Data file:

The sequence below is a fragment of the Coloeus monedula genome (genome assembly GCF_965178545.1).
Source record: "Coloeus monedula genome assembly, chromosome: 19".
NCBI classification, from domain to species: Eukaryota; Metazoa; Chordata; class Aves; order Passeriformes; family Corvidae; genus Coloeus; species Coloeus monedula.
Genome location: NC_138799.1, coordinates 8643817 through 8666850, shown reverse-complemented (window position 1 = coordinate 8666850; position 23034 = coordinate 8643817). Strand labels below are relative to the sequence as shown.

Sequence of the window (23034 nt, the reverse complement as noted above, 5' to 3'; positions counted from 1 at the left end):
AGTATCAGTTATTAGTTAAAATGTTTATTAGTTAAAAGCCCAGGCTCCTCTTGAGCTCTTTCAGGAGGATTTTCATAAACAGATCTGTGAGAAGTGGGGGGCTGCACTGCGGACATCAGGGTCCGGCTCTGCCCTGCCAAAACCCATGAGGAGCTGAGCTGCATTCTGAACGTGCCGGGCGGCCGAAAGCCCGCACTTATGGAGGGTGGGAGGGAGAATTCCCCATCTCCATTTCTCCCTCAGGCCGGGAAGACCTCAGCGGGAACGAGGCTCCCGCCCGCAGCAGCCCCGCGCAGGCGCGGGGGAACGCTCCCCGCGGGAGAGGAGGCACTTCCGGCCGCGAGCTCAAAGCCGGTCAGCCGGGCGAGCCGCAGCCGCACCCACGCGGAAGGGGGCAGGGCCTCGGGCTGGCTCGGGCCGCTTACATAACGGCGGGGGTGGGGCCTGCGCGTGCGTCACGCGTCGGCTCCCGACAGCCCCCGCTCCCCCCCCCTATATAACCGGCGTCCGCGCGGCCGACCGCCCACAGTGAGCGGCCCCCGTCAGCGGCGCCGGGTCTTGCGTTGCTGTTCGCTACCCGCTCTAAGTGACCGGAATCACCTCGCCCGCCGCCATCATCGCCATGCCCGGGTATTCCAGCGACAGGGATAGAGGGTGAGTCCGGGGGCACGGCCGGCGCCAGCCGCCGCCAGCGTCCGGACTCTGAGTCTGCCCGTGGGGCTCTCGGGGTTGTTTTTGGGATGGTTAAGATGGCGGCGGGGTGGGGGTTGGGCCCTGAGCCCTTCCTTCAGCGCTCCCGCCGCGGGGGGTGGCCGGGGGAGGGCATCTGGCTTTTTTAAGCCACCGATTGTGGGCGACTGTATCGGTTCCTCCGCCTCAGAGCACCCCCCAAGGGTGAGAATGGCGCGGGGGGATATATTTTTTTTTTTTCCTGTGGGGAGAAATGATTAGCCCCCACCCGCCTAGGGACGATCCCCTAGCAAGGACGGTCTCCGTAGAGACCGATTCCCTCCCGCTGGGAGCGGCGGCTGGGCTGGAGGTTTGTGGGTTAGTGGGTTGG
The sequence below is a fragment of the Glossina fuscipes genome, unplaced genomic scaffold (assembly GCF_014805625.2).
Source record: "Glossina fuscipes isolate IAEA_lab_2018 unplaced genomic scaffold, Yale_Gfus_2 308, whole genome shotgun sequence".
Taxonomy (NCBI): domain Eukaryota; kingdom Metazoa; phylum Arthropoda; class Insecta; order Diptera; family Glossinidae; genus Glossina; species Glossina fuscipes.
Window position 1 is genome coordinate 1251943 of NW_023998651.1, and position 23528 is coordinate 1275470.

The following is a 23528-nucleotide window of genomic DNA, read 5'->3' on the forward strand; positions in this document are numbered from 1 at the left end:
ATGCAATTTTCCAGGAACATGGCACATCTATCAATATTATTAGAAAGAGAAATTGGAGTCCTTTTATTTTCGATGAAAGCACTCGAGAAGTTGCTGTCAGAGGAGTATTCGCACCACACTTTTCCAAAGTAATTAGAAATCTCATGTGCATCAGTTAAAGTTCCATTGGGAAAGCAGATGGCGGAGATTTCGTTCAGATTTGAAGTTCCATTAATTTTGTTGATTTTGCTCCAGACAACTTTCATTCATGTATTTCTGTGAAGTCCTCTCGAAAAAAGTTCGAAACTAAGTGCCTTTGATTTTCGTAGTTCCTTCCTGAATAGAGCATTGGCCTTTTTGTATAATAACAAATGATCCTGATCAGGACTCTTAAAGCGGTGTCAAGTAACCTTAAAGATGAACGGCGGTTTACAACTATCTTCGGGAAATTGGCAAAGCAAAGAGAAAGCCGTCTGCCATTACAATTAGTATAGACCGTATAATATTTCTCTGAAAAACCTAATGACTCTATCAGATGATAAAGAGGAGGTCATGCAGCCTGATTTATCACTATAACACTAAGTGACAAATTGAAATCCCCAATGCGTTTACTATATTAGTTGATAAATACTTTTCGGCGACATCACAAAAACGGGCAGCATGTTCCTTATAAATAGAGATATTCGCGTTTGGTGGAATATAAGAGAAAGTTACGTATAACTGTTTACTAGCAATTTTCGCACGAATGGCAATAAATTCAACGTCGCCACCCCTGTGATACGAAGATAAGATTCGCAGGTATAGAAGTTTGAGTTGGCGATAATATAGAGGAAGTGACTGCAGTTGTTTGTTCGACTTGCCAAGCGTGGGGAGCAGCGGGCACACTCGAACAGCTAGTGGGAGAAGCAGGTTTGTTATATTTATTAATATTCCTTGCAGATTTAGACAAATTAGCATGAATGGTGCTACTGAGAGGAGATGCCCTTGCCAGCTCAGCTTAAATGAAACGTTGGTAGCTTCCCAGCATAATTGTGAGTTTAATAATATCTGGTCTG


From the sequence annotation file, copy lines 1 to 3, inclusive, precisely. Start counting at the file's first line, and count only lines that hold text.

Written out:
The sequence below is a fragment of the Coloeus monedula genome (genome assembly GCF_965178545.1).
Source record: "Coloeus monedula genome assembly, chromosome: 19".
NCBI classification, from domain to species: Eukaryota; Metazoa; Chordata; class Aves; order Passeriformes; family Corvidae; genus Coloeus; species Coloeus monedula.